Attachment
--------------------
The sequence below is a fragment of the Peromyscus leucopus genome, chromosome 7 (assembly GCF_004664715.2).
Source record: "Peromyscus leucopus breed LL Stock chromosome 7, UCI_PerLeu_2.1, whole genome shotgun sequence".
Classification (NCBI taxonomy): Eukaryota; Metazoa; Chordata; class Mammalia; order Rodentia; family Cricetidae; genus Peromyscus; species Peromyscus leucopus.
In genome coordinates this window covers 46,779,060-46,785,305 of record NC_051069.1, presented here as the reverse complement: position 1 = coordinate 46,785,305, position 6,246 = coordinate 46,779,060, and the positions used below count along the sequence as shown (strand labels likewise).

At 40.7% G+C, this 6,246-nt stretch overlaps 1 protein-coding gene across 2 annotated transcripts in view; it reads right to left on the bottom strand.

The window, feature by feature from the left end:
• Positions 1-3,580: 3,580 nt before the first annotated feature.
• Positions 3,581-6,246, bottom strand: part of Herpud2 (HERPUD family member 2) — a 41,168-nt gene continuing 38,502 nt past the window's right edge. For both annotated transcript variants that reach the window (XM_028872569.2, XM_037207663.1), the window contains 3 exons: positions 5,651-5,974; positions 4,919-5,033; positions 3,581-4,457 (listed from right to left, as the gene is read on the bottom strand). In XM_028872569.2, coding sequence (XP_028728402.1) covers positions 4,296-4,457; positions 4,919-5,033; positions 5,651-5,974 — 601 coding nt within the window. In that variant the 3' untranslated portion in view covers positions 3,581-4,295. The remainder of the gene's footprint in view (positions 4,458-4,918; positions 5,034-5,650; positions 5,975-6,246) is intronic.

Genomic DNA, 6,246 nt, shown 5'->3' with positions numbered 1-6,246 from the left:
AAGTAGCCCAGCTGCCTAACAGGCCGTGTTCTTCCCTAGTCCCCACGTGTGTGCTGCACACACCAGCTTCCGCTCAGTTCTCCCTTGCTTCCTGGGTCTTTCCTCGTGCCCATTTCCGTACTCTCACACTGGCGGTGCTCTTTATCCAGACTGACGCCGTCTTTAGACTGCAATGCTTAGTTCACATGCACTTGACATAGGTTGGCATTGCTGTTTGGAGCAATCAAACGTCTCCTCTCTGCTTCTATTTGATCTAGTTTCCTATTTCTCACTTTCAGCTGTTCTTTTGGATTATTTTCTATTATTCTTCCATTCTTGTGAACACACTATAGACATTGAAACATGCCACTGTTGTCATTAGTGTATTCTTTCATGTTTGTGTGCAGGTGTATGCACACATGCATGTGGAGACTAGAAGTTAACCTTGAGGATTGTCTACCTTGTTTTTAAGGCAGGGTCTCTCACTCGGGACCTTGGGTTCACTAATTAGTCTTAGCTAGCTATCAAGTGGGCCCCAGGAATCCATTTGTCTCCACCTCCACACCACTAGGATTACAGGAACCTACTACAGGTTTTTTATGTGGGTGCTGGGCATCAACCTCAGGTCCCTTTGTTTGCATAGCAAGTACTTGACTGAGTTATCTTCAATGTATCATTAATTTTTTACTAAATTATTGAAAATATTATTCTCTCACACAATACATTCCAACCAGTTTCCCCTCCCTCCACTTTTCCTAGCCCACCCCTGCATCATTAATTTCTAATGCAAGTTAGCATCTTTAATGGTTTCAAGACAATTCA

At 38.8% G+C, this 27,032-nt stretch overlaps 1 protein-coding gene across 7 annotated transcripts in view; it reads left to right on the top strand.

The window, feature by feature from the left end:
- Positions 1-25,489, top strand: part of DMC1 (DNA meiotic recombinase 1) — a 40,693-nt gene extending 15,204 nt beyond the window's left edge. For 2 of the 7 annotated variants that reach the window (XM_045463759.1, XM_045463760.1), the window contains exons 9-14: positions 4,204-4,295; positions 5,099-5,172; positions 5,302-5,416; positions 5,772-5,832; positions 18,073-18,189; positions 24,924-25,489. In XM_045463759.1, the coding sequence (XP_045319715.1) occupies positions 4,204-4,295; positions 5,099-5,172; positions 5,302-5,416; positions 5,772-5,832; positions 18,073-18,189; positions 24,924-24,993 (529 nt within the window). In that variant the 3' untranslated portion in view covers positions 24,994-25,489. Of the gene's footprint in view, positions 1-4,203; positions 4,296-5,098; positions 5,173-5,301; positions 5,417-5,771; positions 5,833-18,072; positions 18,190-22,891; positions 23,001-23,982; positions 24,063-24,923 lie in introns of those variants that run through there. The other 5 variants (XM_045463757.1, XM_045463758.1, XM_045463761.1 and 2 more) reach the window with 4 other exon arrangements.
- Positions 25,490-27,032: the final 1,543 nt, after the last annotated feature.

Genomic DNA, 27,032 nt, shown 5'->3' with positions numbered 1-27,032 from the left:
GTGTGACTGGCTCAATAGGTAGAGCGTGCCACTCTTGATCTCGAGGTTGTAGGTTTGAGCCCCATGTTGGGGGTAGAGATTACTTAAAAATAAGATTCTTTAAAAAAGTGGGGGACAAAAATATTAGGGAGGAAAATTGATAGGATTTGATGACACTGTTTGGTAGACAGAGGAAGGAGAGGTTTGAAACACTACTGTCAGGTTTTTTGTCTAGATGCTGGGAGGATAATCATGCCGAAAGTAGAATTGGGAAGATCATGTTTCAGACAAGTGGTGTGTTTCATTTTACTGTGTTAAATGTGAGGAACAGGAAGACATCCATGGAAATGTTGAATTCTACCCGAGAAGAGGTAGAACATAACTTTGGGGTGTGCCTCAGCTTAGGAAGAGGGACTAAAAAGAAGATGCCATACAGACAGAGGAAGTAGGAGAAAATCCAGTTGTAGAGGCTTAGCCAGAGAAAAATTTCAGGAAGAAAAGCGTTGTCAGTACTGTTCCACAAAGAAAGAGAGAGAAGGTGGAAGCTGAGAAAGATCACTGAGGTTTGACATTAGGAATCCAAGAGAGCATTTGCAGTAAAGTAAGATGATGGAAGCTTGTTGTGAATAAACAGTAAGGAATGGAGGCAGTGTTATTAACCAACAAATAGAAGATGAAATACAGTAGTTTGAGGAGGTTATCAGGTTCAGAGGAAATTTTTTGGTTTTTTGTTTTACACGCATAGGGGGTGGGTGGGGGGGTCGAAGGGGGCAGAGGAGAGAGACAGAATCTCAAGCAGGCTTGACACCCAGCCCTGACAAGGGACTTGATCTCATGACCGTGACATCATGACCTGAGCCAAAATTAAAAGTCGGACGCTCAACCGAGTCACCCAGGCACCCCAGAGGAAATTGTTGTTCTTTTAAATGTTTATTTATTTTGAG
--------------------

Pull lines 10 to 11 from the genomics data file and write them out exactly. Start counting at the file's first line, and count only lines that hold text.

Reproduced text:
AAGTAGCCCAGCTGCCTAACAGGCCGTGTTCTTCCCTAGTCCCCACGTGTGTGCTGCACACACCAGCTTCCGCTCAGTTCTCCCTTGCTTCCTGGGTCTTTCCTCGTGCCCATTTCCGTACTCTCACACTGGCGGTGCTCTTTATCCAGACTGACGCCGTCTTTAGACTGCAATGCTTAGTTCACATGCACTTGACATAGGTTGGCATTGCTGTTTGGAGCAATCAAACGTCTCCTCTCTGCTTCTATTTGATCTAGTTTCCTATTTCTCACTTTCAGCTGTTCTTTTGGATTATTTTCTATTATTCTTCCATTCTTGTGAACACACTATAGACATTGAAACATGCCACTGTTGTCATTAGTGTATTCTTTCATGTTTGTGTGCAGGTGTATGCACACATGCATGTGGAGACTAGAAGTTAACCTTGAGGATTGTCTACCTTGTTTTTAAGGCAGGGTCTCTCACTCGGGACCTTGGGTTCACTAATTAGTCTTAGCTAGCTATCAAGTGGGCCCCAGGAATCCATTTGTCTCCACCTCCACACCACTAGGATTACAGGAACCTACTACAGGTTTTTTATGTGGGTGCTGGGCATCAACCTCAGGTCCCTTTGTTTGCATAGCAAGTACTTGACTGAGTTATCTTCAATGTATCATTAATTTTTTACTAAATTATTGAAAATATTATTCTCTCACACAATACATTCCAACCAGTTTCCCCTCCCTCCACTTTTCCTAGCCCACCCCTGCATCATTAATTTCTAATGCAAGTTAGCATCTTTAATGGTTTCAAGACAATTCA

At 38.8% G+C, this 27,032-nt stretch overlaps 1 protein-coding gene across 7 annotated transcripts in view; it reads left to right on the top strand.